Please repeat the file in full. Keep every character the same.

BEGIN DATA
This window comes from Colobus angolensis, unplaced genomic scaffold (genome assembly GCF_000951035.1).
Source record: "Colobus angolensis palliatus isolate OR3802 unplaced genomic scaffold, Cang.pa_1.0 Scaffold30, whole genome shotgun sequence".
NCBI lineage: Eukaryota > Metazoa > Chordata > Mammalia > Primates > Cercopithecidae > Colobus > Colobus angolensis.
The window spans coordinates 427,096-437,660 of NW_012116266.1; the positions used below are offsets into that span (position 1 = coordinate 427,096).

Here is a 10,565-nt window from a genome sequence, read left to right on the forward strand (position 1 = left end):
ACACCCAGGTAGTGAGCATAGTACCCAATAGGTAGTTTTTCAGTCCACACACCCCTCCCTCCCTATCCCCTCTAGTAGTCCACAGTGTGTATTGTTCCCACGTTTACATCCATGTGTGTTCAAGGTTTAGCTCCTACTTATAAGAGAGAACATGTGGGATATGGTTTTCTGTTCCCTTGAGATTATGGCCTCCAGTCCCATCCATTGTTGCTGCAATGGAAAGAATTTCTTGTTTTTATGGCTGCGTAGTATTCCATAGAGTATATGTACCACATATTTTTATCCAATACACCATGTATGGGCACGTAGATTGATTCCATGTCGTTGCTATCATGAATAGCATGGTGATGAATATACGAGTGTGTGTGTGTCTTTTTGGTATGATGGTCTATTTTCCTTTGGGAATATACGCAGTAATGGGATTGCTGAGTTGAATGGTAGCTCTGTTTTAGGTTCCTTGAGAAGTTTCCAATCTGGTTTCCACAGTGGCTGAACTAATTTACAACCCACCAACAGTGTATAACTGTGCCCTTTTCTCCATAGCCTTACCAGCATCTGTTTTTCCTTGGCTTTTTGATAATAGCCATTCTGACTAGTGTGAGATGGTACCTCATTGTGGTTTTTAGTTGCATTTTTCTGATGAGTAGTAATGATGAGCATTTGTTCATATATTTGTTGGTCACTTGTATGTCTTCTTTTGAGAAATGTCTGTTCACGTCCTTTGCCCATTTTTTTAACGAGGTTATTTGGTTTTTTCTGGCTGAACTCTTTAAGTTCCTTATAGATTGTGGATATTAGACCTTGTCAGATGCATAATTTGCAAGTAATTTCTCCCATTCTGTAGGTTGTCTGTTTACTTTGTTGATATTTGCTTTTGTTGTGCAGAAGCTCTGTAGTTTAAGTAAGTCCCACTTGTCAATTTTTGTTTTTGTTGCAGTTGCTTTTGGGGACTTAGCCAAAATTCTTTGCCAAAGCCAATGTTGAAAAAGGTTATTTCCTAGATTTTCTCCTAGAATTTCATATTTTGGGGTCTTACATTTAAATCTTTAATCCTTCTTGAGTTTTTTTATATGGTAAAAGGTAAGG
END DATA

This window comes from Colobus angolensis, unplaced genomic scaffold (genome assembly GCF_000951035.1).
Source record: "Colobus angolensis palliatus isolate OR3802 unplaced genomic scaffold, Cang.pa_1.0 Scaffold30, whole genome shotgun sequence".
NCBI lineage: Eukaryota > Metazoa > Chordata > Mammalia > Primates > Cercopithecidae > Colobus > Colobus angolensis.
The window spans coordinates 427,096-437,660 of NW_012116266.1; the positions used below are offsets into that span (position 1 = coordinate 427,096).

Here is a 10,565-nt window from a genome sequence, read left to right on the forward strand (position 1 = left end):
ACACCCAGGTAGTGAGCATAGTACCCAATAGGTAGTTTTTCAGTCCACACACCCCTCCCTCCCTATCCCCTCTAGTAGTCCACAGTGTGTATTGTTCCCACGTTTACATCCATGTGTGTTCAAGGTTTAGCTCCTACTTATAAGAGAGAACATGTGGGATATGGTTTTCTGTTCCCTTGAGATTATGGCCTCCAGTCCCATCCATTGTTGCTGCAATGGAAAGAATTTCTTGTTTTTATGGCTGCGTAGTATTCCATAGAGTATATGTACCACATATTTTTATCCAATACACCATGTATGGGCACGTAGATTGATTCCATGTCGTTGCTATCATGAATAGCATGGTGATGAATATACGAGTGTGTGTGTGTCTTTTTGGTATGATGGTCTATTTTCCTTTGGGAATATACGCAGTAATGGGATTGCTGAGTTGAATGGTAGCTCTGTTTTAGGTTCCTTGAGAAGTTTCCAATCTGGTTTCCACAGTGGCTGAACTAATTTACAACCCACCAACAGTGTATAACTGTGCCCTTTTCTCCATAGCCTTACCAGCATCTGTTTTTCCTTGGCTTTTTGATAATAGCCATTCTGACTAGTGTGAGATGGTACCTCATTGTGGTTTTTAGTTGCATTTTTCTGATGAGTAGTAATGATGAGCATTTGTTCATATATTTGTTGGTCACTTGTATGTCTTCTTTTGAGAAATGTCTGTTCACGTCCTTTGCCCATTTTTTTAACGAGGTTATTTGGTTTTTTCTGGCTGAACTCTTTAAGTTCCTTATAGATTGTGGATATTAGACCTTGTCAGATGCATAATTTGCAAGTAATTTCTCCCATTCTGTAGGTTGTCTGTTTACTTTGTTGATATTTGCTTTTGTTGTGCAGAAGCTCTGTAGTTTAAGTAAGTCCCACTTGTCAATTTTTGTTTTTGTTGCAGTTGCTTTTGGGGACTTAGCCAAAATTCTTTGCCAAAGCCAATGTTGAAAAAGGTTATTTCCTAGATTTTCTCCTAGAATTTCATATTTTGGGGTCTTACATTTAAATCTTTAATCCTTCTTGAGTTTTTTTATATGGTAAAAGGTAAGG